The Ed Eppley Experience
The Ed Eppley Experience

Episode · 2 months ago

ENTERING THE DANGER ZONE

ABOUT THIS EPISODE

Great leaders have courage along with the ability to act despite fear. In this minilog, I explain why managers may find it hard to act when there is danger present, and dive into the consequences that come from not acting. You are sure to like the model I offer that can let you "enter the danger" with greater confidence. 

Welcome to the Ed Epley Experience minilog let professional management expert Ed Epley inspire you to take action onbuilding a more sustainable, smart and healthy business. Hey everyone, it's atEppley back for another mini log and today's topic for this many log isentering the danger zone. You know, part of our job as managers and leadersof others is to be willing and able to be courageous. Now the ability to becourageous or to demonstrate courage is the ability to act despite fear. And sowhen you think about what might we fear that we should be addressing in ourorganizations. Oftentimes it's difficult conversations with peoplebeside us or even above us in the organization. One of the questions Ilike to ask, the people with whom I...

...work is with, whom have you had aconversation that was scary. That was difficult. That required some courage.Who is somebody that you should have that conversation within theorganization? That's your peer or your superior. You know, if we don't havethese conversations, if we don't enter the danger to have that conversationwith that individual, then there is this issue that continues to festerbetween me and that other person or within the organization. It's probablycreating an artificial ceiling on the amount of results that we can produce,either in our area or for the entire company because we're not addressingthis tough. And you could even say undiscussed double topic with the otherpeople, the right people. So part of our responsibility. That is to thinkabout, you know, who should I have this conversation with? But then if you go astep further, if if you do the analysis and you ask yourself well, why am I nothaving the conversation? I think it...

...falls into one of three categories.Number one, there's a fear of damaging a relationship. If I have this toughconversation, it could harm the friendship that I think I have and wantto have with this other person. I think an extension of that is sometimes wefeel like it's not our job to do it, that we would be overstepping ourboundaries, you know, that we would be going outside the scope of what ourresponsibility would be. I think with superiors, I think there's always thefear of career limiting consequence. You know, if if I if I go here with myboss or my boss's boss, that I'm really going to put myself in harm's way andthat's not, you know, insignificant. So we've got to think about that. And thenI think a third reason why we don't do these conversations. These difficult,dangerous conversations is perhaps we've tried and either gotten punishedor gotten nowhere from doing it. We're tired. I literally had thisconversation with an executive from a company with whom I've done businessover this past weekend. It's one of the...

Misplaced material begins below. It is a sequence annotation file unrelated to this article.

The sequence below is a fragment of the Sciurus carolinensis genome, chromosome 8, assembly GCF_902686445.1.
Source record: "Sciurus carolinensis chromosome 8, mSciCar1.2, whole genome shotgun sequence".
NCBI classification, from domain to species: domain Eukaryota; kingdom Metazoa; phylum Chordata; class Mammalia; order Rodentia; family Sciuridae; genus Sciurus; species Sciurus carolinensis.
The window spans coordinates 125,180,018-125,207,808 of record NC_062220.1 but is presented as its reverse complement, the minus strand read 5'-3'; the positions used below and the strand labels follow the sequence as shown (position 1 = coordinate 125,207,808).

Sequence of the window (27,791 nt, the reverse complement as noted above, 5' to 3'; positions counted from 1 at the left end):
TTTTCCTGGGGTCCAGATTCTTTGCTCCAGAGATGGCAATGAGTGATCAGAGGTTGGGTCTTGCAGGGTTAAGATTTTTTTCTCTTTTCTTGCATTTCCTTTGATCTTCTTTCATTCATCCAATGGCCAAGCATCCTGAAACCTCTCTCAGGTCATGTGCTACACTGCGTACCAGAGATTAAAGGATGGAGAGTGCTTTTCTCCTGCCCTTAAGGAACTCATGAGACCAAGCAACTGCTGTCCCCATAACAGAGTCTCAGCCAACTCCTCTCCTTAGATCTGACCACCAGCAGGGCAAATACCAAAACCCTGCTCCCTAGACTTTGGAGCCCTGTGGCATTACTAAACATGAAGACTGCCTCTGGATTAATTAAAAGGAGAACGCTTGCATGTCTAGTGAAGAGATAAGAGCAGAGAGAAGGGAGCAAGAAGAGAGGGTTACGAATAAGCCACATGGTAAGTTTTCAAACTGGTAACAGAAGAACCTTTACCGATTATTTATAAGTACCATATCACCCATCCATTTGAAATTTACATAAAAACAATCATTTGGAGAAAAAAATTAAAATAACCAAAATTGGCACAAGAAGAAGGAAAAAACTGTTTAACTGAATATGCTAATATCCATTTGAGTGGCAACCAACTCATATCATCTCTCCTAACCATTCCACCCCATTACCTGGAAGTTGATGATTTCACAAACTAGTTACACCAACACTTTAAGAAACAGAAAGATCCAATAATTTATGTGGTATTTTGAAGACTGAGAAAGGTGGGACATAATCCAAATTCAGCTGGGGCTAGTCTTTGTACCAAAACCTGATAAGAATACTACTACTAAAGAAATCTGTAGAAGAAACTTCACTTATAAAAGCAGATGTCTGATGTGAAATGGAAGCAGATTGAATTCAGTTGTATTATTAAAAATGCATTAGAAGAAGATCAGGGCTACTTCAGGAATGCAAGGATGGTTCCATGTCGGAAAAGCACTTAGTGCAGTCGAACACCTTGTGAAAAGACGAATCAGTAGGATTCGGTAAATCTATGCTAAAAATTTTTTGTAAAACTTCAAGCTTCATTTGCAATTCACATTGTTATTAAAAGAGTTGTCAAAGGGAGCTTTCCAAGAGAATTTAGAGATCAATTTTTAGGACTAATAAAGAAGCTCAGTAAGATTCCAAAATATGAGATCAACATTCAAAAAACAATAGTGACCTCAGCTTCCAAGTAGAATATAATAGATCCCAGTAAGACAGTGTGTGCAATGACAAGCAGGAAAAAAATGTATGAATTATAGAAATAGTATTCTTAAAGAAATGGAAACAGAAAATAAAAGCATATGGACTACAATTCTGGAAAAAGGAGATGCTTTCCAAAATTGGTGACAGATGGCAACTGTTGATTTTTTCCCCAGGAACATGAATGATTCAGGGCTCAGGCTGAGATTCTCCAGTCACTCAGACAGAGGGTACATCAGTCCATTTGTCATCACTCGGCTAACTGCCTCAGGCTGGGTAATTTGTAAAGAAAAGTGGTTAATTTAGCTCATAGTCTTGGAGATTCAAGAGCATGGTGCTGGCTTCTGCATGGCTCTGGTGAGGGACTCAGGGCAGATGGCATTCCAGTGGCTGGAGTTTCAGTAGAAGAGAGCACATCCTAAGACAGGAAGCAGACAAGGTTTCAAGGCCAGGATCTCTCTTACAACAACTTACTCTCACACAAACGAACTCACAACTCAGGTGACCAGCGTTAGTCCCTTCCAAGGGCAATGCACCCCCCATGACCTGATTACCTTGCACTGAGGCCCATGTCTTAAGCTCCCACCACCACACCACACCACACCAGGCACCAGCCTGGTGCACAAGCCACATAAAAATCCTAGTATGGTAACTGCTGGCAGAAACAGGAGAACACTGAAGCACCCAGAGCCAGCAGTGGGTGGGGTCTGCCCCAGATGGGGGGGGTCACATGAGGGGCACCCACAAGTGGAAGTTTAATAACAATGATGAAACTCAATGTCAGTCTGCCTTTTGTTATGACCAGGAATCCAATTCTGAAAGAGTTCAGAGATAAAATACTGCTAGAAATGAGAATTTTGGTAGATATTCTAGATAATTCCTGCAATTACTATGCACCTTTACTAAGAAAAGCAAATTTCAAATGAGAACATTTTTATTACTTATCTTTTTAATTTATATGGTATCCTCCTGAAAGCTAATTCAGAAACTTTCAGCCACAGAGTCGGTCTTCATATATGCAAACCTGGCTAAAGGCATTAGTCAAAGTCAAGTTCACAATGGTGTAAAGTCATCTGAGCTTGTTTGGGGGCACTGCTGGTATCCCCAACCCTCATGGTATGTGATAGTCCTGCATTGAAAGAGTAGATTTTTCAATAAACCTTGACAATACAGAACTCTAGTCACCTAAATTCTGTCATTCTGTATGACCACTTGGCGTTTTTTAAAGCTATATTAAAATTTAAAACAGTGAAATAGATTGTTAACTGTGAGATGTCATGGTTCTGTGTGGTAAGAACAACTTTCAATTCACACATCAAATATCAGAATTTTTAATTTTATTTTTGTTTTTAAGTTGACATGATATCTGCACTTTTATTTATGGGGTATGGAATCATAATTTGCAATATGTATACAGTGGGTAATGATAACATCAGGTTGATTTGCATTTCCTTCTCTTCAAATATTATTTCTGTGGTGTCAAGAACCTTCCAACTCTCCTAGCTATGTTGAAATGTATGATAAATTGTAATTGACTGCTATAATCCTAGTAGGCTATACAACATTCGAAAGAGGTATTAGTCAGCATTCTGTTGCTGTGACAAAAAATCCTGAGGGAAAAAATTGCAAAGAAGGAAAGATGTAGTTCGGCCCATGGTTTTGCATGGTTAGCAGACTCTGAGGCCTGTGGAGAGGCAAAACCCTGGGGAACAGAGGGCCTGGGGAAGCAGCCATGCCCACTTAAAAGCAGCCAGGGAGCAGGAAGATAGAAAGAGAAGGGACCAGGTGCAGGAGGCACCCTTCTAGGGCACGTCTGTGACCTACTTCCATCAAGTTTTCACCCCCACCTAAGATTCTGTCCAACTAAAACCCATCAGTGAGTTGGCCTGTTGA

...reasons I thought about it for a minilog was because this particular gentleman as part of an organizationthat structurally is put themselves in a position where they're not going toever be a great team because the way they're being rewarded, compensatedreally is a function of what is in their own best interest. And until thatchanges, I don't know that they're ever going to be a great team. But thegentleman I was talking to today has basically given up the will to continuehaving that conversation. He's just exhausted from trying to do it. I'm notsure I blame him, but I can tell you the organization is never going to getbetter until that's addressed. So when we think about them trying to becourageous, if we think about a conversation we need to have, if wethink about going into this danger zone with another individual, probably wouldhelp to have a model in mind. And I think the first step it really comesfrom the managerial moment of truth, and it's getting people to agree on thereality of the circumstance we find ourselves in. So what's the what's thereality of our situation? What's the...

...truth about our situation before weeven try to fix it or change it? We need to agree that reality is probablynot what we want. Another way to think about this is we need to hold up themirror so others can see what is happening. And then I think thefundamental question would be at that point is deal like what you see here.Do you really want us to keep going down this path if we extend this outfar enough? Are you really going to be comfortable where this is taking us? Isthat what you want? Because I don't think it is. If you can get them toagree with you that the reality that they see isn't one that they want.Perhaps that allows then some conversations about what could be donedifferent, but until you and they agree that reality isn't what they want,progress will be very, very difficult. That's it for today's mini log.Hopefully you will be willing to wait into some danger that you otherwisewouldn't let me know if I can help talk to your suit. Thanks for listening tothe Ed Epley Mini log visit w w w the...

Epley Group dot com For resources tips,adds latest blogs and a free assessment on where to improve your professionalmanagement skills.

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